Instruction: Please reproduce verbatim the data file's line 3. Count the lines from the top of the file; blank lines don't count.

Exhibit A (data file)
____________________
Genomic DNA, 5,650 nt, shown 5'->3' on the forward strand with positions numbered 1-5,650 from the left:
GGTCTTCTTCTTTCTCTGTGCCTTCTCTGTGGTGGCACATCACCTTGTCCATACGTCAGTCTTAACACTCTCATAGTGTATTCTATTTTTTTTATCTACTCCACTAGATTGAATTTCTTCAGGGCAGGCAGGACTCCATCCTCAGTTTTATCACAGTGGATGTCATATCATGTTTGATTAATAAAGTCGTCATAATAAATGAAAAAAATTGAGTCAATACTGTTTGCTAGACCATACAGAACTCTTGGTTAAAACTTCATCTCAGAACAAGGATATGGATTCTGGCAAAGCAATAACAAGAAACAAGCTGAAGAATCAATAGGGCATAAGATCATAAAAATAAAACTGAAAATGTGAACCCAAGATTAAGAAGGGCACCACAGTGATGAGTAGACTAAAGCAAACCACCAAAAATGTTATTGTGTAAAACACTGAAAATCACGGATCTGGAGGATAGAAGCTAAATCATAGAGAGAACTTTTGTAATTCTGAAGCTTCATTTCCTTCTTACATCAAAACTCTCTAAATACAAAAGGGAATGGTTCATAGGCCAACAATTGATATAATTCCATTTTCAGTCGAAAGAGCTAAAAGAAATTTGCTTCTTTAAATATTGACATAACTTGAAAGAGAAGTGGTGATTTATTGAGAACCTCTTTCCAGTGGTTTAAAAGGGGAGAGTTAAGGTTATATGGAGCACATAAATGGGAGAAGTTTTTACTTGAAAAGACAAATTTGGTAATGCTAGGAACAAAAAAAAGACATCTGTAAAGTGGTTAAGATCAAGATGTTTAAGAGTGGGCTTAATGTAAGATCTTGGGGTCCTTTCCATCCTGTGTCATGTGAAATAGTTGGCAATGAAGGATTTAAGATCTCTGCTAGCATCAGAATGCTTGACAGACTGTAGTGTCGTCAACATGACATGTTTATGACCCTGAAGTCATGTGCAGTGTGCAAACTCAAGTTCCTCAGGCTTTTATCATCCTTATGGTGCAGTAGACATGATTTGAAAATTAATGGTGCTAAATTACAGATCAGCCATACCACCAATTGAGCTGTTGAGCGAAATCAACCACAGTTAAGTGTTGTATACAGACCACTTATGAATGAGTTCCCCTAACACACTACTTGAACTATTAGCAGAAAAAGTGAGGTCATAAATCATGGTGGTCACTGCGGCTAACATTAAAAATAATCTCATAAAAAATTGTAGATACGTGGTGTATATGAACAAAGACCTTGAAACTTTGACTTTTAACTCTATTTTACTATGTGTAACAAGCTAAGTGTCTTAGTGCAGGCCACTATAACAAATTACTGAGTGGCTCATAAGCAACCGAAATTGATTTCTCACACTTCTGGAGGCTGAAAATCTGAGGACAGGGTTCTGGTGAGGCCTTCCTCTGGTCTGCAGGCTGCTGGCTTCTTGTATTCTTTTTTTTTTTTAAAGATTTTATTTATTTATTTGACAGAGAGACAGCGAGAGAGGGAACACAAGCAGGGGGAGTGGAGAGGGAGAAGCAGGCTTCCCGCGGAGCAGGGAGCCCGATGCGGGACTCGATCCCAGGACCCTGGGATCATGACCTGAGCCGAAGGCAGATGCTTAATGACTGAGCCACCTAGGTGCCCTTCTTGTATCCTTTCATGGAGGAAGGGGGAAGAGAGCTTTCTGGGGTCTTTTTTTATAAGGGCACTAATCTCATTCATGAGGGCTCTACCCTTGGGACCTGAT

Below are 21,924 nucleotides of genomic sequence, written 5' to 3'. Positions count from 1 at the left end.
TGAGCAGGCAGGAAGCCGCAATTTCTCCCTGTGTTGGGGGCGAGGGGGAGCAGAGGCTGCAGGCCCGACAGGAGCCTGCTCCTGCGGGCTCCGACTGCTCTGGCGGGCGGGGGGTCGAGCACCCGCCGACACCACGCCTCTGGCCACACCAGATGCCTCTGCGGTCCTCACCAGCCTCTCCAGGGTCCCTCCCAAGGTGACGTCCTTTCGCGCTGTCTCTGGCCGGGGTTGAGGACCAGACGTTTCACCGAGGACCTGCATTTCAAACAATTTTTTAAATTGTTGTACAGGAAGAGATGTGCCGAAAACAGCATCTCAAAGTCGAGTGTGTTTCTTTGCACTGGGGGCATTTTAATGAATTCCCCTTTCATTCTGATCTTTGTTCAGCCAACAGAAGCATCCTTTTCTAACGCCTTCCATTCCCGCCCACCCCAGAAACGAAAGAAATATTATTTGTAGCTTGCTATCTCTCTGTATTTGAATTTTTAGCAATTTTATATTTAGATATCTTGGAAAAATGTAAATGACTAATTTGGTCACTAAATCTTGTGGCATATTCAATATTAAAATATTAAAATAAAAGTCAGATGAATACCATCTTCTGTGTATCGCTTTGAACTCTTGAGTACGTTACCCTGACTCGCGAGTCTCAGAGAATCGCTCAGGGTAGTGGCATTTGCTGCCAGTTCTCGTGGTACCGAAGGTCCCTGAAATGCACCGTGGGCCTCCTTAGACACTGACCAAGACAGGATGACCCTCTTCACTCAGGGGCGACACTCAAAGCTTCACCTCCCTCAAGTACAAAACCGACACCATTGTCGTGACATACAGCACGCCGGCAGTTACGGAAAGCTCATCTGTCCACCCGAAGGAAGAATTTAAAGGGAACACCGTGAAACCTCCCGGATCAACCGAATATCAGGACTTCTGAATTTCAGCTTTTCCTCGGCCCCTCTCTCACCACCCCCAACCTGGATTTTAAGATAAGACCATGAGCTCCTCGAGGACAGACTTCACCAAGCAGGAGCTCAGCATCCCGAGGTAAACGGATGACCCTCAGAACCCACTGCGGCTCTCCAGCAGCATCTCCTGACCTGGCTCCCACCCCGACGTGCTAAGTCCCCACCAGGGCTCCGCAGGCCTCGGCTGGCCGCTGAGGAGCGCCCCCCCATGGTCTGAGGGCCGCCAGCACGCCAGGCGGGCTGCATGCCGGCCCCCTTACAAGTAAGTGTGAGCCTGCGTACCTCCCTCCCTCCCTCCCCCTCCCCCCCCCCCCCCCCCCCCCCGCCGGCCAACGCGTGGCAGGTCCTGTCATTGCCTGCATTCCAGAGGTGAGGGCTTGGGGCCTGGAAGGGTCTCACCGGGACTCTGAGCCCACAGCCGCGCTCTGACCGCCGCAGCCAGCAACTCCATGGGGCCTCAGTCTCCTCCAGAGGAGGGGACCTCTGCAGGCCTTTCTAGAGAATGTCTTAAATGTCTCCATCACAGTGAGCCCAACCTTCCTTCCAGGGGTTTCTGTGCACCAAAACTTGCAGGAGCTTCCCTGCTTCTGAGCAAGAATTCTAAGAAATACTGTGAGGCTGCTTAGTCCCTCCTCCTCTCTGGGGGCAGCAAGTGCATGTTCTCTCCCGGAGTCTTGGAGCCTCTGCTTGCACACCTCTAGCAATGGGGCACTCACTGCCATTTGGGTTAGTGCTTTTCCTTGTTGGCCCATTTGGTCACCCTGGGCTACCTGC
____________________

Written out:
Below are 21,924 nucleotides of genomic sequence, written 5' to 3'. Positions count from 1 at the left end.